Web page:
STATUS: TGIF! The week ended way better than it started. I have one project that’s garnering lots of editor attention. Love that.

What’s playing on the iPod right now? FASCINATION STREET by The Cure

Of course I had to go and research David Kuzminski’s cryptic comment in yesterday’s comment thread to click here if I wanted a good laugh.

But nothing prepared me for the sheer hilarity of scammers and fee-charging agents banding together to pretend they’re legitimate.

I even love their new organizational title: The International Independent Literary Association and yet not one of the agencies listed there is international. Perhaps they are just being optimistic for new members?

But my favorite part? The link that says Retainer Fee—To Pay or Not to Pay.

There they clearly spell out that it is a common misconception that reputable agents do not charge fees.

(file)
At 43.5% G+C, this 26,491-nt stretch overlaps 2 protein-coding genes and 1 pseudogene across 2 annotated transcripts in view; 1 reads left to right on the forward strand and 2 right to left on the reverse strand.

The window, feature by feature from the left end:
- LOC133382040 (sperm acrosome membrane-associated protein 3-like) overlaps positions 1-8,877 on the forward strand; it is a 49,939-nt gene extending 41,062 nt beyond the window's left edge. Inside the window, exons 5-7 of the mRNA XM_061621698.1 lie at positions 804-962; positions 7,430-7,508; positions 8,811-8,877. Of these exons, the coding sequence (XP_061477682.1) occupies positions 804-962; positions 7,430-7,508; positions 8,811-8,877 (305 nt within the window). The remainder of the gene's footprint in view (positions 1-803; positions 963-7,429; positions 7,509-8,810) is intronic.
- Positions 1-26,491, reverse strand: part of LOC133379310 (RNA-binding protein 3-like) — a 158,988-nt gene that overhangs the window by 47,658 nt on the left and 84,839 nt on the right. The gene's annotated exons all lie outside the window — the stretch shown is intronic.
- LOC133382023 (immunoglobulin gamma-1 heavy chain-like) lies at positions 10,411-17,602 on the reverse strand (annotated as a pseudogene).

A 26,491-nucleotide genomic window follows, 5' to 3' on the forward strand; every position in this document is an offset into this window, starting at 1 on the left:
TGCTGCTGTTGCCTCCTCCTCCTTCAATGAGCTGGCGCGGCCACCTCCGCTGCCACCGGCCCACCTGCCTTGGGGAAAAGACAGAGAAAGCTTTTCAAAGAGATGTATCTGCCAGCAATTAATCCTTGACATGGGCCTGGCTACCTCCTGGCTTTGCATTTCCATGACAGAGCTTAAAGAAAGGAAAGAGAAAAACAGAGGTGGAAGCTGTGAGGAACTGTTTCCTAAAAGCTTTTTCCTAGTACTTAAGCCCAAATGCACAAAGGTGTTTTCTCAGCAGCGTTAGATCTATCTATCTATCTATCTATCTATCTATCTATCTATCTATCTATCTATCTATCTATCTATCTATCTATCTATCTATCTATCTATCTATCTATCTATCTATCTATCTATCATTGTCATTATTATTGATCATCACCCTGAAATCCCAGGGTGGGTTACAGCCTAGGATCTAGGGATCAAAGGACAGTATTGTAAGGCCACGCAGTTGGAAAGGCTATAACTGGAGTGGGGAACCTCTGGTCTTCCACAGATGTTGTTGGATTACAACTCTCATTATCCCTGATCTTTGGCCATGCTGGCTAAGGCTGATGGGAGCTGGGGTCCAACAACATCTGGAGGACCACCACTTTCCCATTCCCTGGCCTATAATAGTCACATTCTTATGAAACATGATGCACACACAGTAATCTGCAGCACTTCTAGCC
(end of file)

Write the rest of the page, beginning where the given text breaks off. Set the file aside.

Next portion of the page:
Eyebrow raise.

But it gets even better, they admit that reading and evaluation fees are still a big NO but retainer fees are the new black. After all, you’d expect to pay one when hiring an attorney, so why not for hiring an agent? In fact, according to them, this is now the case for literary agents.

News to me!

They even outright say that it’s okay as long as the retainer fee is for a reasonable amount.

Right. I’d like to know what constitutes a reasonable amount.

Folks. Repeat after me. Legitimate agents sell books to make money. To publishers who pay advances and royalties for the privilege.

They don’t charge money upfront (call it retainer, reading, submission, evaluation or whatever).

Why? Because if you actually sell books, you make money. There’s no need to charge fees.